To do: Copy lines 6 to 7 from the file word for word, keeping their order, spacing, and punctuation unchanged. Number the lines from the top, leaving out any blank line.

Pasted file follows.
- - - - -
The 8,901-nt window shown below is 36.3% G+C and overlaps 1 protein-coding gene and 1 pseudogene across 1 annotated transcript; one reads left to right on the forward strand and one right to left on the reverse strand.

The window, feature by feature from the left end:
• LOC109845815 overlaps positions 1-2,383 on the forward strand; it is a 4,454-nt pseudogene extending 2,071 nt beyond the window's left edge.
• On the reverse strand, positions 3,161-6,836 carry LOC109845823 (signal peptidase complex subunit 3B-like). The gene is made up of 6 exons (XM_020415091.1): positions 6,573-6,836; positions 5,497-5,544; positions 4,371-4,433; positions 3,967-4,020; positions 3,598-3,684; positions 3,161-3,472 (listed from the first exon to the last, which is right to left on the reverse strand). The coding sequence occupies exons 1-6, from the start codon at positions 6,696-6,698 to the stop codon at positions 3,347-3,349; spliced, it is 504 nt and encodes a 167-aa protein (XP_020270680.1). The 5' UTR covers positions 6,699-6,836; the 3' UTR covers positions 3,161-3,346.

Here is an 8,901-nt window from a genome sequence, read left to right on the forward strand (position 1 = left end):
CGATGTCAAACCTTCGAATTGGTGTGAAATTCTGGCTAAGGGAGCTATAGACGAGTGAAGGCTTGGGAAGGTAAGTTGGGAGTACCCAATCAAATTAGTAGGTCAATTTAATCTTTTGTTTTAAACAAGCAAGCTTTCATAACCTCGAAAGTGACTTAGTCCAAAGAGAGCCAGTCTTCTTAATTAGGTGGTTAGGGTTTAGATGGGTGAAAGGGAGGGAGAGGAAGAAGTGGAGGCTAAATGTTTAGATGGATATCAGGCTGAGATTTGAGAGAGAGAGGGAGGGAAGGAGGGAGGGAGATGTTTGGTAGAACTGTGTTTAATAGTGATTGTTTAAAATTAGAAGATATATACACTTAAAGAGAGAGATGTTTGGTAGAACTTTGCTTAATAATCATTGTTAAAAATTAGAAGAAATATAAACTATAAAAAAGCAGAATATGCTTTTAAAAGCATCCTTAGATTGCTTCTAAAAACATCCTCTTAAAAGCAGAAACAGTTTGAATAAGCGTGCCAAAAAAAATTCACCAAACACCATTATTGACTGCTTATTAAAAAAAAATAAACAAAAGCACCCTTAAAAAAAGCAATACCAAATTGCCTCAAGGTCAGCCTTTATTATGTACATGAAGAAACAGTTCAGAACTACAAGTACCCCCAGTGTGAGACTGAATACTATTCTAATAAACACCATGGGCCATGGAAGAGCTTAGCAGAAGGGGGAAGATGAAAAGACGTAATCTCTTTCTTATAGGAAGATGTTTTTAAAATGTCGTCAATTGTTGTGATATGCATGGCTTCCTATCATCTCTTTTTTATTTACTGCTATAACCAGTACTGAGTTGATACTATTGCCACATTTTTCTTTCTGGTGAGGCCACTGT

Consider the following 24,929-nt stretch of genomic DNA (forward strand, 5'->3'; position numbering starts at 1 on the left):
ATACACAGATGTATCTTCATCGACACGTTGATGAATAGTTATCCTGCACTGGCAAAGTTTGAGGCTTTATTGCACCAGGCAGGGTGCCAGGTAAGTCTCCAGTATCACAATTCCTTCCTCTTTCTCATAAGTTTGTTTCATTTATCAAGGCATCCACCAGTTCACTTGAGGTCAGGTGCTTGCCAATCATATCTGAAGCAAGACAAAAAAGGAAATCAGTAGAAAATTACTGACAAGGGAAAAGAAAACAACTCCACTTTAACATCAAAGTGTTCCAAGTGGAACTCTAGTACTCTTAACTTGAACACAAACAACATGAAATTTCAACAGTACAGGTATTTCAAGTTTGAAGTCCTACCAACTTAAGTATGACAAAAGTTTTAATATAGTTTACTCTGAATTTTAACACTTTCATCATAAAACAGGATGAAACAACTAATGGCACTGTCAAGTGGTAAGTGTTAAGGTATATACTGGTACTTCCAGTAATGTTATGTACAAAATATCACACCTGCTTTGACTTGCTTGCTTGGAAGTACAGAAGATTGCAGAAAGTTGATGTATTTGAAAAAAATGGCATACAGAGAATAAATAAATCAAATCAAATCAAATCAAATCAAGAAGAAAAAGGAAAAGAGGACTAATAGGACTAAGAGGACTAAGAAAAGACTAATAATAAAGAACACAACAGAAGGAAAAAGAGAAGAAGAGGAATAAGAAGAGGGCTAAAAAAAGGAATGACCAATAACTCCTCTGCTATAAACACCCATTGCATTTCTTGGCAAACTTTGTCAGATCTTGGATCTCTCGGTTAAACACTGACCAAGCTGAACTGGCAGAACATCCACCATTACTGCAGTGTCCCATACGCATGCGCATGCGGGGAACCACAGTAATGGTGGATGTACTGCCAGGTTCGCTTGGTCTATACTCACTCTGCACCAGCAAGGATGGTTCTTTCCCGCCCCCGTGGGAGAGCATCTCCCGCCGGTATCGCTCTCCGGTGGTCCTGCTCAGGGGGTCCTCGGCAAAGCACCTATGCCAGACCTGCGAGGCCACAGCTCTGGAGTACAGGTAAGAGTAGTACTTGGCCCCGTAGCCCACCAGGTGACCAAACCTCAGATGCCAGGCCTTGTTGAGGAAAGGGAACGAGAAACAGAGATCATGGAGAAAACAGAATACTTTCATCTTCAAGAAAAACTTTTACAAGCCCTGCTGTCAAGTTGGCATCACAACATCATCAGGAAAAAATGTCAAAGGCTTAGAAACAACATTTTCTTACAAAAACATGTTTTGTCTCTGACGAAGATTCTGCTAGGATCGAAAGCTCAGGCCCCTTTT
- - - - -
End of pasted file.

CGATGTCAAACCTTCGAATTGGTGTGAAATTCTGGCTAAGGGAGCTATAGACGAGTGAAGGCTTGGGAAGGTAAGTTGGGAGTACCCAATCAAATTAGTAGGTCAATTTAATCTTTTGTTTTAAACAAGCAAGCTTTCATAACCTCGAAAGTGACTTAGTCCAAAGAGAGCCAGTCTTCTTAATTAGGTGGTTAGGGTTTAGATGGGTGAAAGGGAGGGAGAGGAAGAAGTGGAGGCTAAATGTTTAGATGGATATCAGGCTGAGATTTGAGAGAGAGAGGGAGGGAAGGAGGGAGGGAGATGTTTGGTAGAACTGTGTTTAATAGTGATTGTTTAAAATTAGAAGATATATACACTTAAAGAGAGAGATGTTTGGTAGAACTTTGCTTAATAATCATTGTTAAAAATTAGAAGAAATATAAACTATAAAAAAGCAGAATATGCTTTTAAAAGCATCCTTAGATTGCTTCTAAAAACATCCTCTTAAAAGCAGAAACAGTTTGAATAAGCGTGCCAAAAAAAATTCACCAAACACCATTATTGACTGCTTATTAAAAAAAAATAAACAAAAGCACCCTTAAAAAAAGCAATACCAAATTGCCTCAAGGTCAGCCTTTATTATGTACATGAAGAAACAGTTCAGAACTACAAGTACCCCCAGTGTGAGACTGAATACTATTCTAATAAACACCATGGGCCATGGAAGAGCTTAGCAGAAGGGGGAAGATGAAAAGACGTAATCTCTTTCTTATAGGAAGATGTTTTTAAAATGTCGTCAATTGTTGTGATATGCATGGCTTCCTATCATCTCTTTTTTATTTACTGCTATAACCAGTACTGAGTTGATACTATTGCCACATTTTTCTTTCTGGTGAGGCCACTGT

Consider the following 24,929-nt stretch of genomic DNA (forward strand, 5'->3'; position numbering starts at 1 on the left):